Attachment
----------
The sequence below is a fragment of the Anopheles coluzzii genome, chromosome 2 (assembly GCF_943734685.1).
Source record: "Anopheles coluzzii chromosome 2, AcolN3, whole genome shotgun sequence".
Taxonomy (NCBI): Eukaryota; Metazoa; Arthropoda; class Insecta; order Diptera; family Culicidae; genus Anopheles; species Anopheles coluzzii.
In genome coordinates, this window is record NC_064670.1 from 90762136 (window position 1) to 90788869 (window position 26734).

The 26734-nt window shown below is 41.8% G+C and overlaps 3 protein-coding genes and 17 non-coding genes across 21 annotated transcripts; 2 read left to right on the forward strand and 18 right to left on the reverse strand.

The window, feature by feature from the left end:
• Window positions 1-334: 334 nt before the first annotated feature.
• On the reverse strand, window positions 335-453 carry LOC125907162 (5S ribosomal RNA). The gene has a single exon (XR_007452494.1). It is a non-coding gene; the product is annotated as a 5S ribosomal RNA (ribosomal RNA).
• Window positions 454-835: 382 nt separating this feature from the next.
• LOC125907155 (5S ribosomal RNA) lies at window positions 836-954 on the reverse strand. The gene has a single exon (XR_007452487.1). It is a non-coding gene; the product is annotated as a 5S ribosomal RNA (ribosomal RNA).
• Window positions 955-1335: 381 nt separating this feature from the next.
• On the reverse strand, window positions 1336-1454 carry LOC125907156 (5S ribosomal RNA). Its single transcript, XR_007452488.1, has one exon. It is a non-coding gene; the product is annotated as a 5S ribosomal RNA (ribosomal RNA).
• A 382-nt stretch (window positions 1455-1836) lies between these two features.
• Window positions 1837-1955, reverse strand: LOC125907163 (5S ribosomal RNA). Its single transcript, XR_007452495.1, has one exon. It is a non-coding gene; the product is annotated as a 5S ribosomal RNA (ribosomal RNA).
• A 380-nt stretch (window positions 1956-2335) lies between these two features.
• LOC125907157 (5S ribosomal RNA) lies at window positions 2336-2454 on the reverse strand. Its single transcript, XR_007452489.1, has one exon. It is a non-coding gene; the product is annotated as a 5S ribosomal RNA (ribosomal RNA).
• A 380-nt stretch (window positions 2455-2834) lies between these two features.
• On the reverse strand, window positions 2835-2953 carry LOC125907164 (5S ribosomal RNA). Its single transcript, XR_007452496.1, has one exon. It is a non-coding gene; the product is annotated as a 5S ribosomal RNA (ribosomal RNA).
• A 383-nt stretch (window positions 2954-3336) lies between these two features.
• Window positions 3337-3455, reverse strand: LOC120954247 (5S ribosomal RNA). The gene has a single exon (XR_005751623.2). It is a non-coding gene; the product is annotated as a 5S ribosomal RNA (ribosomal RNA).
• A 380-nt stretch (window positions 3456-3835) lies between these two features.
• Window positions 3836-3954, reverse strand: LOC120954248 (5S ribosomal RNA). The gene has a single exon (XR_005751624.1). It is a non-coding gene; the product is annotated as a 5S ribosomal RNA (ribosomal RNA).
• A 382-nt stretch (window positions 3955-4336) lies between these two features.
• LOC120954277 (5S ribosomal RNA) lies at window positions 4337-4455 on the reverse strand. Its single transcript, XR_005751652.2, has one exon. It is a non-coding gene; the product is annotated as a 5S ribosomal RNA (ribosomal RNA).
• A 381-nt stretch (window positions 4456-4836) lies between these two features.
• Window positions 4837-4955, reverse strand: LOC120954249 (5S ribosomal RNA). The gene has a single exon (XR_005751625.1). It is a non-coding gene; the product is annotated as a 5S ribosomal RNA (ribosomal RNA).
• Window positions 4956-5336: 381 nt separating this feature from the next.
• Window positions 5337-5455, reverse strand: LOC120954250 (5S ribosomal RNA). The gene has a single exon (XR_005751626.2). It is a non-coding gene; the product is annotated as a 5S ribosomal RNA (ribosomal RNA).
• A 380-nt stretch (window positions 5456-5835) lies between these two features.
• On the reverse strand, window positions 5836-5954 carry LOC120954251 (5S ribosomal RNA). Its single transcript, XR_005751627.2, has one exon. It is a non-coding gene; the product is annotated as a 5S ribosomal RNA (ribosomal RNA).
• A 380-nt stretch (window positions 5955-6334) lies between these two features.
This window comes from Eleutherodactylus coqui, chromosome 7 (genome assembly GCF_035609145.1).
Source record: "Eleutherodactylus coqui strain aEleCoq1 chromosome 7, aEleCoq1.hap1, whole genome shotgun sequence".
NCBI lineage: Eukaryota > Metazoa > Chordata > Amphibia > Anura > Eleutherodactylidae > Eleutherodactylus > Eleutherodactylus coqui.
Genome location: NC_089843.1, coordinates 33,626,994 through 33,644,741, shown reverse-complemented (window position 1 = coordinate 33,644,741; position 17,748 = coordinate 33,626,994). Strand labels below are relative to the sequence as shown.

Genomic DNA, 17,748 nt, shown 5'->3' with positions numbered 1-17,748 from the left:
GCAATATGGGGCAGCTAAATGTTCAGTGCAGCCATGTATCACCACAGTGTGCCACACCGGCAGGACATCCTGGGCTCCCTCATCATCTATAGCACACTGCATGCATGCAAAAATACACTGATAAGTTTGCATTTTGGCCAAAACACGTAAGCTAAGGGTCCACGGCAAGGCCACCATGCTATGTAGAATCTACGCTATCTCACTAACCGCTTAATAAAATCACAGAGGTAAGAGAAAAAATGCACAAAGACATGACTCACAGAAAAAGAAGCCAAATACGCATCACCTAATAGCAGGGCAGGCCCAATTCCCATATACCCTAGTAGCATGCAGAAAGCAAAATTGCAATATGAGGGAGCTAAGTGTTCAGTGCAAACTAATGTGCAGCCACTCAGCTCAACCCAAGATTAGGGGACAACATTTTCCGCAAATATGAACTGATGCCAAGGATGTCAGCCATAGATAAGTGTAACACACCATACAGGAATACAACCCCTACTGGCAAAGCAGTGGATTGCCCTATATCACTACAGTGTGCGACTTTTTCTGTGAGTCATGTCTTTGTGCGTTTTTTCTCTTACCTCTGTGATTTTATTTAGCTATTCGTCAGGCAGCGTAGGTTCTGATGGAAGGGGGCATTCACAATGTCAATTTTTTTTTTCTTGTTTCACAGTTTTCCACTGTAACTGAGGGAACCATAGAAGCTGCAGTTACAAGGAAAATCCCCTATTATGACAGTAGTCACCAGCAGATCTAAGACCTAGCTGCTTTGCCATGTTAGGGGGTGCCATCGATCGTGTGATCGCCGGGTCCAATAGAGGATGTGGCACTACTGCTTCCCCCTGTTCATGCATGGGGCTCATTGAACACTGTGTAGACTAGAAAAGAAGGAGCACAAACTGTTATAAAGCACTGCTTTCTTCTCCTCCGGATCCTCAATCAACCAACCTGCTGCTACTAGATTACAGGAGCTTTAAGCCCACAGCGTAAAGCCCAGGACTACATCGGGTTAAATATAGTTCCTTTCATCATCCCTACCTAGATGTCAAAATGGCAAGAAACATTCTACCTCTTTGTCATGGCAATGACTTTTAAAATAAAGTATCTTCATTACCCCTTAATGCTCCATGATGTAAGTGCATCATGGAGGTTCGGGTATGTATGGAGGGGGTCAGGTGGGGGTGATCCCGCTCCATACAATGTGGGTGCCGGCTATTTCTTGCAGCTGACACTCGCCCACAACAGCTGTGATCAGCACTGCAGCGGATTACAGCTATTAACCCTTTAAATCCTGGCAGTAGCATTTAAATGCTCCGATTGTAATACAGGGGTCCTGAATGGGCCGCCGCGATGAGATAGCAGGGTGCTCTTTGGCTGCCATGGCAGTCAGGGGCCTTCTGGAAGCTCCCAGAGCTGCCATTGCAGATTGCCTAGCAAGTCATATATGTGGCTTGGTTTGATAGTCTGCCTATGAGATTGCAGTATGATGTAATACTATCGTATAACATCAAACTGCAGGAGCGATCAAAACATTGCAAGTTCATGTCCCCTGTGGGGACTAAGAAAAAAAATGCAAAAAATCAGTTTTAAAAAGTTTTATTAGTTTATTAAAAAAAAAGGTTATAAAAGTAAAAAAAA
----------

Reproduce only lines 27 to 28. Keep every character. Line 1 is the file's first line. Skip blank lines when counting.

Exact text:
• Window positions 4956-5336: 381 nt separating this feature from the next.
• Window positions 5337-5455, reverse strand: LOC120954250 (5S ribosomal RNA). The gene has a single exon (XR_005751626.2). It is a non-coding gene; the product is annotated as a 5S ribosomal RNA (ribosomal RNA).